UWSP men’s basketball team will have new look next season
Portage County Gazette
By John Kemmeter
With possibly all five starters gone, the University of Wisconsin-Stevens Point (UWSP) men’s basketball team will have a different look for the 2019-20 season.
The Pointers will lose seven seniors from this season’s team that finished 18-9 overall and missed the NCAA Division III Tournament, while two-time First Team All-Wisconsin Intercollegiate Athletic Conference (WIAC) guard Ethan Bublitz could receive another year of eligibility due to medical hardship, but has yet to make a decision about retuning for a fifth year.
“We had hoped to be playing late into the season and making a deep run, and that really allowing us to create some momentum with recruiting and landing some kids,” said UWSP men’s basketball head coach Bob Semling. “We’re in a really good place with a number of top recruits in our state, where it’s down to us and somebody else.
“So we’re going to turn our attention 100 percent here to recruiting over the next six to eight weeks, and land the strongest class we can,” he said. “And we are definitely going to pursue some transfers.”
UWSP will lose four starters from the last two seasons in 2018-19 First Team All-WIAC senior guard Nate Dodge (team-high 15.7 points per game this season), Honorable Mention All-WIAC senior forward Canon O’Heron (12.1 points, 4.9 rebounds), Honorable Mention All-WIAC senior guard Drew Fredrickson (10.0 points, 2.7 assists) and two-time All-WIAC Defensive Team forward/center senior Brett Tauber (5.4 points, 4.2 rebounds).
Also gone will be a trio of reserves in guard/forward Mark Nelson, guard Koko Songolo and guard Chaz Mootz, from UWSP’s senior class that helped the team reach the Sweet 16 of the 2018 NCAA Division III Tournament.
Bublitz (12.5 points, team-high 5.0 rebounds this season) returned for his fourth year this season after he missed all but one game in 2017-18 due to an ankle injury that required surgery, while he graduates in December and hasn’t made a decision yet about playing next season as a redshirt senior.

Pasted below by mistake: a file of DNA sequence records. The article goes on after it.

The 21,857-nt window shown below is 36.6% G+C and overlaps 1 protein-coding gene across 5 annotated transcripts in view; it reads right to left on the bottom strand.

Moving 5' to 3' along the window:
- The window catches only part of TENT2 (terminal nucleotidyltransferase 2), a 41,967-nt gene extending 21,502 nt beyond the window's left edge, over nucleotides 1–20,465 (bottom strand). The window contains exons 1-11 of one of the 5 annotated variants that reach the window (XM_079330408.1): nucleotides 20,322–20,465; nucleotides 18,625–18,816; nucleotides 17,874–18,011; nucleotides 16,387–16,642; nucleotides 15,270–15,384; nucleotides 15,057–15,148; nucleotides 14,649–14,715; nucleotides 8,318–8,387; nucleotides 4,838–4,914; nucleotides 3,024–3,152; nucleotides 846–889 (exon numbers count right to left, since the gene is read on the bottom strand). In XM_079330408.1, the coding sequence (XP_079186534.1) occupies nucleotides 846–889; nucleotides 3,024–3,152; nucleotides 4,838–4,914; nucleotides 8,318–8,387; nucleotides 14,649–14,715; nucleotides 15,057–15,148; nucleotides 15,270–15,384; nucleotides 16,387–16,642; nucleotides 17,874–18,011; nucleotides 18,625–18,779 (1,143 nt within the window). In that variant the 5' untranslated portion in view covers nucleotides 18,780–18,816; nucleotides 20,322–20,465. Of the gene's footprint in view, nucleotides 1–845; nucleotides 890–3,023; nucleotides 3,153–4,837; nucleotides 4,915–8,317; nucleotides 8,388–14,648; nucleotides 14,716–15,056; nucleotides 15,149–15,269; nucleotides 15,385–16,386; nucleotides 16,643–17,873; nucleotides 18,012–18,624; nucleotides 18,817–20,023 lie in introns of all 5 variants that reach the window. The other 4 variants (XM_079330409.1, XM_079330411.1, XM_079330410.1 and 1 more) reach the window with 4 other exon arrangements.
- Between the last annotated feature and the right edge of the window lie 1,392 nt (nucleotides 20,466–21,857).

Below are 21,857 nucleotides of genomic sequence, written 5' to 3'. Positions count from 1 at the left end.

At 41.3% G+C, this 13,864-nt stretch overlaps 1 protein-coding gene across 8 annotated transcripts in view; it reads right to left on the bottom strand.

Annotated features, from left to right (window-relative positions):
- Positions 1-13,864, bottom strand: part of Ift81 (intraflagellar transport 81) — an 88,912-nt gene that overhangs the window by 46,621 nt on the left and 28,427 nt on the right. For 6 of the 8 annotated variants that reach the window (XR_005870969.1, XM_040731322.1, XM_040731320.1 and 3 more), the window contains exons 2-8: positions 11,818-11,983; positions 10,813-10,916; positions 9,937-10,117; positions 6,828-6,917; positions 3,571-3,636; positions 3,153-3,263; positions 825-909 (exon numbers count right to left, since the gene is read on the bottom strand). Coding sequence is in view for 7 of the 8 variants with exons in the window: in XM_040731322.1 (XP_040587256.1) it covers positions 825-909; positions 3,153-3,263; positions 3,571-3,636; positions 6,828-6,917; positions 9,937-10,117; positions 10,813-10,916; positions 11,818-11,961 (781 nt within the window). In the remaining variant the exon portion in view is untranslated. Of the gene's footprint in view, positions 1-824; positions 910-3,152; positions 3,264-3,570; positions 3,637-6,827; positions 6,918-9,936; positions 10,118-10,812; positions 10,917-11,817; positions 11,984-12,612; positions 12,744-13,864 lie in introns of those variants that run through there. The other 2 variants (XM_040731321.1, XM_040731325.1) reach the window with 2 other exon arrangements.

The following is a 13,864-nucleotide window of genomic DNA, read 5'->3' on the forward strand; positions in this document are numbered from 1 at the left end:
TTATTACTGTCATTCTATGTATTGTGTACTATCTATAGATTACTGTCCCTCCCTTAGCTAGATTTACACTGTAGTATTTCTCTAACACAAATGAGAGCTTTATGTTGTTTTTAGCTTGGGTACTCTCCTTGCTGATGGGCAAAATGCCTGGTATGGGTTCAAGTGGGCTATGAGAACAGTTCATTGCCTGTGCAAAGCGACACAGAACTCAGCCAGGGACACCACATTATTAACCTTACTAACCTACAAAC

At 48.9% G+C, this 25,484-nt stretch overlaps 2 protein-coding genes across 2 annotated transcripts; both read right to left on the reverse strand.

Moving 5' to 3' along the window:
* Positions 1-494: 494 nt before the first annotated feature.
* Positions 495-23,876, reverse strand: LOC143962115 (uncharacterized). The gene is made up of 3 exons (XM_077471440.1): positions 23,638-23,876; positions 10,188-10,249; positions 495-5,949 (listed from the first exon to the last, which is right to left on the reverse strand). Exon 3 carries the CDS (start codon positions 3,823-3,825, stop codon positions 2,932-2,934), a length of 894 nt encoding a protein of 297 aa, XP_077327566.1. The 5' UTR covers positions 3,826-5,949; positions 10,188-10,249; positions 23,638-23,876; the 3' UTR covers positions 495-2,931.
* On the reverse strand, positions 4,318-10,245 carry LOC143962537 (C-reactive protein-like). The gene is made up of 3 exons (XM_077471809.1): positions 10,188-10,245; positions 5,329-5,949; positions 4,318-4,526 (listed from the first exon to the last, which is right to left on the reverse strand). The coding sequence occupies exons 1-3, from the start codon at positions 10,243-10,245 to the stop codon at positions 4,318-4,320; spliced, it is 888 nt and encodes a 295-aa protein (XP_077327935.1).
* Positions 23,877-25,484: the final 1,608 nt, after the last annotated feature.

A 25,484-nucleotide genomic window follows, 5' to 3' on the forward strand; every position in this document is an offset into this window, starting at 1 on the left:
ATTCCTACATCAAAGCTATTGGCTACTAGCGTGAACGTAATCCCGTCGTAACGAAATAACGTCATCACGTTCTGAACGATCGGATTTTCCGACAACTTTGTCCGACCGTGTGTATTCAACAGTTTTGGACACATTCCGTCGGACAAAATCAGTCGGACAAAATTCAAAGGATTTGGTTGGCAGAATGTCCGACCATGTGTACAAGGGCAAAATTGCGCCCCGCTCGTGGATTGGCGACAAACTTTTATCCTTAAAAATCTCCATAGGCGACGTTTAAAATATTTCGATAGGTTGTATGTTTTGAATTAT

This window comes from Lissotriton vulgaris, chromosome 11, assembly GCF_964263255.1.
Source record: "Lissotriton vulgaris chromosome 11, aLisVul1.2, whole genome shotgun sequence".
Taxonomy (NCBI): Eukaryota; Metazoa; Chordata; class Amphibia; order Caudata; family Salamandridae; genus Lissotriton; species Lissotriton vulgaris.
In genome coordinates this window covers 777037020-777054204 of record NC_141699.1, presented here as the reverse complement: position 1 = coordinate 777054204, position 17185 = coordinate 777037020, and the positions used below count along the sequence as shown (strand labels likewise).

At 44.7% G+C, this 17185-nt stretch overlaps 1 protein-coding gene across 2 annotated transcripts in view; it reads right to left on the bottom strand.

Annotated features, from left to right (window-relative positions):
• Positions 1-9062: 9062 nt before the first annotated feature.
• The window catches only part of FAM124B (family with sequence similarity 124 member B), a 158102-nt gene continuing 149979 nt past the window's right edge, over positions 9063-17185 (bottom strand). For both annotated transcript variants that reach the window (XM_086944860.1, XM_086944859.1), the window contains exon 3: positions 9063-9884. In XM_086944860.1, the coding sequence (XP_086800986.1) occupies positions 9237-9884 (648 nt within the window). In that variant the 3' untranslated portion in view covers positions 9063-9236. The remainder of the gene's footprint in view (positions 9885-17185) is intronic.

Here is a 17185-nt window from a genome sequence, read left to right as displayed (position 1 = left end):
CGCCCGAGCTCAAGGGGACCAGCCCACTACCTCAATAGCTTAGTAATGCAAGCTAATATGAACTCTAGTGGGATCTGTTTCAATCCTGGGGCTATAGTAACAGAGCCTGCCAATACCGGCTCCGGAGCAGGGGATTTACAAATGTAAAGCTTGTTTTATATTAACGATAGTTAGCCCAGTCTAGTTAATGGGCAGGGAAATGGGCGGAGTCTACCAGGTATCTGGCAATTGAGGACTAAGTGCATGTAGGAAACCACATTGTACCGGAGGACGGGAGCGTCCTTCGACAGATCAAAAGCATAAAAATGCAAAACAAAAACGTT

“That’s going to be a decision that Ethan has to make with his family, based on his ankle, and it’s not only a basketball decision and an academic decision, but it also is looking long-term, his ability to have use of that ankle, that he doesn’t do any further damage to it,” said Semling. “But because Ethan came in with this (senior) class, we wanted to make him a part of this class and do all of those things, and I know a lot of people have speculated, ‘he’s done Senior Day, so he’s probably not going to be back,’ but we’ve done that stuff before.
“I don’t anticipate that decision will be final, and even if we do make a decision, that could change,” he said. “He could make the decision that he’s not going to play and then come back and decide in September he wants to play. He could decide, ‘I want to play and make that announcement,’ and then come back in the fall and say, ‘I just don’t’ think it’s in my best interests, health-wise.’ I don’t think we’ll really know until October 15, or maybe even until November, when it’s the first game.”
Among the expected returnees, 6-4 junior forward Blake Ehrke (3.2 points, 3.3 rebounds) and 6-6 junior forward Brandon Spray (2.4 points) saw limited action off the bench in the first half of this season before they emerged down the stretch, as Ehrke averaged 9.4 points and 6.4 rebounds in the final five games of the season and Spray averaged 7.4 points and 3.5 rebounds over the last six games.
Junior 6-8 junior forward/center Matt Koerner (2.5 points, 42.4 percent on three-pointers) was the first big off the bench the last two years before he got mono in mid-December and battled his way back, while 6-0 junior point guard Aaron Knez (2.4 points) saw increased playing time late in the season.
“Matt was very good for us last year as a reserve off the bench, and he ran into some obstacles this year, but both Brandon and Blake came on at the end of the season, so we’re going to rely heavily on that junior class,” said Semling. “Aaron has gotten minutes, he hasn’t really established himself yet, but that’s Aaron’s challenge.